Green Sea Turtle (Chelonia mydas)
Stranding Location: Factory Creek off Beaufort River, Beaufort, SC
Arrival Date: 5/4/2019
Weight: 3.99 kg (8.8 pounds)
Butch and Caroline Mumma were on their dock in Beaufort, SC when they noticed friend, Stuart Harvey, in his boat circling something not far from them. Stuart found Pumbaa struggling to dive and thought the animal might need some help. The rescuers called the South Carolina Department of Natural Resources (SCDNR) and SCDNR decided that Pumbaa needed additional help. The Mummas set up a shallow water container and waited with him until SCDNR arrived. Michelle Pate, SCDNR Sea Turtle Program Coordinator, transported Pumbaa to the South Carolina Aquarium for further treatment.
At admit Pumbaa was a little lethargic but was in good condition. Sea Turtle Care Center (STCC) staff triaged him immediately. Pumbaa’s bloodwork was about average, he was slightly dehydrated, and his glucose level was down. He received fluids, vitamins, and an antibiotic to help him feel a little better. Overall, Pumbaa looked to be in good body condition; he just had a couple scrapes on his plastron and some bruising. CT images showed a lot of gas inside the GI track, which explains the floating. It is hard to know why there is so much gas inside of him — it can be several things causing it. Pumbaa was set up in a waterbed to relax overnight.
May 7, 2019: The following day, Pumbaa was placed into a tank with very low water. He became active as soon as we put him in and was slightly caudally buoyant. Since there is so much gas in his GI, we don’t want to offer him food until he starts moving stuff along. We are watching closely for any defecations as well as any marine debris inside of the fecal. Sometimes ingested debris can cause the animals to float. Pumbaa will be receiving fluids, vitamins, and antibiotics for a few more weeks. The fluids and vitamins will help Pumbaa get some nutrition because he isn’t eating right now. The antibiotics will help him fight off anything he might have just from being in the wild. Pumbaa is settling nicely into his new, temporary home.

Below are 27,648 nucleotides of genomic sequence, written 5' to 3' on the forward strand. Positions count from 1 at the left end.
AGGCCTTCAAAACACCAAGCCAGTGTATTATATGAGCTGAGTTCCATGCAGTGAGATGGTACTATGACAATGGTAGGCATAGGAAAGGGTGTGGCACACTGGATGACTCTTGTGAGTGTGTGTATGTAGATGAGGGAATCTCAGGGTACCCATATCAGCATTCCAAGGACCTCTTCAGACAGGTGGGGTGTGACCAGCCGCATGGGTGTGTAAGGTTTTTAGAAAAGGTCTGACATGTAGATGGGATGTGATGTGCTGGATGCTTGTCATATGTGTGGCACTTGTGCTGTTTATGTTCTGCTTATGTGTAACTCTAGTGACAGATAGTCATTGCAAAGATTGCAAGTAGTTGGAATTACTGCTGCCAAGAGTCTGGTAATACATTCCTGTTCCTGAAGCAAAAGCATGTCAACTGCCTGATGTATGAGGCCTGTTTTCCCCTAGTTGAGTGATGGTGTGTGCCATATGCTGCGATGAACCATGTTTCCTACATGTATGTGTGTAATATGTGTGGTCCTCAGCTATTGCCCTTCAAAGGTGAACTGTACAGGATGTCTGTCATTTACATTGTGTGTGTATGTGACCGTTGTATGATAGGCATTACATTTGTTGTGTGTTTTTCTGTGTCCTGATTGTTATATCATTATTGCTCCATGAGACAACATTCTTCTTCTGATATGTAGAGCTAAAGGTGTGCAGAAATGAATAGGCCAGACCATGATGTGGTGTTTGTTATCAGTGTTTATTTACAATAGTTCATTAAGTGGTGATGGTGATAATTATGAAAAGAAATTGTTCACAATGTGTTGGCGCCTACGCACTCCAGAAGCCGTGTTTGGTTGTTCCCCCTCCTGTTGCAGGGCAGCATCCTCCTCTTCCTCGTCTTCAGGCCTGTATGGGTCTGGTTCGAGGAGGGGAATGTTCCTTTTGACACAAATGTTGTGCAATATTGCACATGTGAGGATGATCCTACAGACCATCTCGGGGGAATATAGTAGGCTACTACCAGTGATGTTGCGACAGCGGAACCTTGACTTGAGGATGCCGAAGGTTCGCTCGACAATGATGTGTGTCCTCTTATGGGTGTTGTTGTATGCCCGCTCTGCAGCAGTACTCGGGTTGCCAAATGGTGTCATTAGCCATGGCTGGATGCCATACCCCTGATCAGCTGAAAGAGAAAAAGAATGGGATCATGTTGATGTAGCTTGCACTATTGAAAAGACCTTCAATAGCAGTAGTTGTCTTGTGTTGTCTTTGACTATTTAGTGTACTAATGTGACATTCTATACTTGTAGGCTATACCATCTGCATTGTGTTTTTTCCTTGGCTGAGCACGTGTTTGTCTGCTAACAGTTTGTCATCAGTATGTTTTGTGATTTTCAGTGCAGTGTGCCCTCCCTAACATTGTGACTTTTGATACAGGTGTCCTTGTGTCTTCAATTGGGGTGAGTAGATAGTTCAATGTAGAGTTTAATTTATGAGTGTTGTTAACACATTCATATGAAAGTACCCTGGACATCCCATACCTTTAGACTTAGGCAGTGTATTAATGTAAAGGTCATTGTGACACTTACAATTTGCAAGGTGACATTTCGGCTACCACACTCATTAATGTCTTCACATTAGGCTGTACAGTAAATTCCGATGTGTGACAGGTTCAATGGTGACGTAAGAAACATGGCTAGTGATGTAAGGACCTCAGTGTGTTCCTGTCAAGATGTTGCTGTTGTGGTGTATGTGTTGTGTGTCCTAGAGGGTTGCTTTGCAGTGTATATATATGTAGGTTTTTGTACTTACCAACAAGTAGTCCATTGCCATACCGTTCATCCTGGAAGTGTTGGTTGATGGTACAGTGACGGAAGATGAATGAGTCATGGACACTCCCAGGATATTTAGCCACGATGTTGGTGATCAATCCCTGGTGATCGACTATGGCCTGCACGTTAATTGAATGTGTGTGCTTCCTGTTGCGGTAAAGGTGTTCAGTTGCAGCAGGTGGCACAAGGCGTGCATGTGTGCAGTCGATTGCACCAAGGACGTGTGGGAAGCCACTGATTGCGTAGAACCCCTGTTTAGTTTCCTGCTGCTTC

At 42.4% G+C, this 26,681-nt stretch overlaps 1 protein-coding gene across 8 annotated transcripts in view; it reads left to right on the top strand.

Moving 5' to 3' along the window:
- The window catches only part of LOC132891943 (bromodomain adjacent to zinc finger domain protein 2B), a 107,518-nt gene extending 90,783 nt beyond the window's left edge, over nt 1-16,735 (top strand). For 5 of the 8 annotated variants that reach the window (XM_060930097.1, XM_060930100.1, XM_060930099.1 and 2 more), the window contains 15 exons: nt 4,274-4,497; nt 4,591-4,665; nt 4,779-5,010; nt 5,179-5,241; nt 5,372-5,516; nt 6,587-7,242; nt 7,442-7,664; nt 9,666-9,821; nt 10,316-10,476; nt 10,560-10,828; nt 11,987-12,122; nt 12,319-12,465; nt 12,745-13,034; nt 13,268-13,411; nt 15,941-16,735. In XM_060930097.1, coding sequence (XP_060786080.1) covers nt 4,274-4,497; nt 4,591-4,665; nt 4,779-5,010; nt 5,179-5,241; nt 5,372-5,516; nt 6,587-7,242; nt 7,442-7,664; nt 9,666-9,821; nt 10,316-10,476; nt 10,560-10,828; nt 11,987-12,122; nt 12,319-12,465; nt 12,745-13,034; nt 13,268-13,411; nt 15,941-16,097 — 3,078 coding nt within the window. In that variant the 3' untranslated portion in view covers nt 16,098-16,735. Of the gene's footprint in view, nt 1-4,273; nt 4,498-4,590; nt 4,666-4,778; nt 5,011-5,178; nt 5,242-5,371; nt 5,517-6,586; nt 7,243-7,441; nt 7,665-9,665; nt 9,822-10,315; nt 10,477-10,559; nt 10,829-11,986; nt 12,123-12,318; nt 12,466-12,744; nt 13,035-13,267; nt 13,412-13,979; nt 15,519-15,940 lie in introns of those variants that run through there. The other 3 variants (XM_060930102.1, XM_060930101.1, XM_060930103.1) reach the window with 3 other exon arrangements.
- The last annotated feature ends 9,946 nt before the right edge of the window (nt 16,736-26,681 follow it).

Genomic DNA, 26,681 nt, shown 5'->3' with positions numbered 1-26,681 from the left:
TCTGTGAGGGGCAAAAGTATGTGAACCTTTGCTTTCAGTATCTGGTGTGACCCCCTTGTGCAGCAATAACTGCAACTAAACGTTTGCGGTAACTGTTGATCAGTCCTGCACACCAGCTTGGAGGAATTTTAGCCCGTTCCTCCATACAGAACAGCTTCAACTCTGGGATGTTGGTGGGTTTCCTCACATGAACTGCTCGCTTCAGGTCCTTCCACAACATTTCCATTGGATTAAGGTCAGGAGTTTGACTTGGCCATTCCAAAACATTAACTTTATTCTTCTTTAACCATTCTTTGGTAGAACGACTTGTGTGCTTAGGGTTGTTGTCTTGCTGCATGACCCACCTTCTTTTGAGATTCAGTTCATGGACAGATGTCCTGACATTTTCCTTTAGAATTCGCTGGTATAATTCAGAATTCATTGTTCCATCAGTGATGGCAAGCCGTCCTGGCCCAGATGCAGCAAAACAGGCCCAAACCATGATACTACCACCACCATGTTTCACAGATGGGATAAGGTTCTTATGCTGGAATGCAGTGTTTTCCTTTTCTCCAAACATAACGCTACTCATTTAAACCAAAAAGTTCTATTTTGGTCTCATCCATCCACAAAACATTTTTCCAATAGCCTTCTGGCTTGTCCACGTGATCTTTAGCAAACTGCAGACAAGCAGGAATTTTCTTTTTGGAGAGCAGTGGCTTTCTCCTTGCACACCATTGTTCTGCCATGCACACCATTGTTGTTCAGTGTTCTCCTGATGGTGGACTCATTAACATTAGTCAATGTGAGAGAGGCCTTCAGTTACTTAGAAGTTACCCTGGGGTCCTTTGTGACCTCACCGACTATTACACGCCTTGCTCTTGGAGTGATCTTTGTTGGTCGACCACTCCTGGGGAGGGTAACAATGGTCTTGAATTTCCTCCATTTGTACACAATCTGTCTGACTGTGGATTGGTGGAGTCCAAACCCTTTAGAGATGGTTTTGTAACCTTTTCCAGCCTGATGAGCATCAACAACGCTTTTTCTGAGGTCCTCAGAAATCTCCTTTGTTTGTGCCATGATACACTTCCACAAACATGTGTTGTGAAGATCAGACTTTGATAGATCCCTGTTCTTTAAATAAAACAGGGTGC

May 15, 2019: Pumbaa has been doing great! He has been defecating well, so we were able to start offering food. He ate it immediately! He’s handling his buoyancy much better. He’s now able to rest comfortably on the bottom of the tank. We’ve also begun to increase his water depth which is always great new for our newer patients! This means he’s gotten strong enough to be able to handle the new depth. Pumbaa is still receiving antibiotics so he’s being pulled every 3 days. Each time we do a treatment on him, he becomes stronger and stronger!
June 15, 2019: Pumbaa has made it to a full tank! He’s handling his new depth like a rockstar! He’s been eating great for us and defecating normally as well. He just finished his antibiotics and had gotten a lot more feisty and stronger during his injections which is always a great sign. We haven’t noticed any further buoyancy problems with him since his admit — he’s worked out his gas on his own! He now has two “roommates” in his tank, Zazu and Mufasa!
July 1, 2019: Pumbaa’s “roommates” were released, so he’s back to living on his own. He continues to eat great and improve daily. This past week, Pumbaa was tagged for release! Since Pumbaa is a juvenile and still has lots of room to grow, he only received one type of tag called a PIT tag. A PIT tag is a microchip tag very similar to what a cat or dog might have. This tag doesn’t give us the ability to track him, but if he does strand or is caught again he can be ID’ed by the numbers on the tag. This tagging process doesn’t mean Pumbaa is ready to go anytime soon, but it means he’s one flipper closer!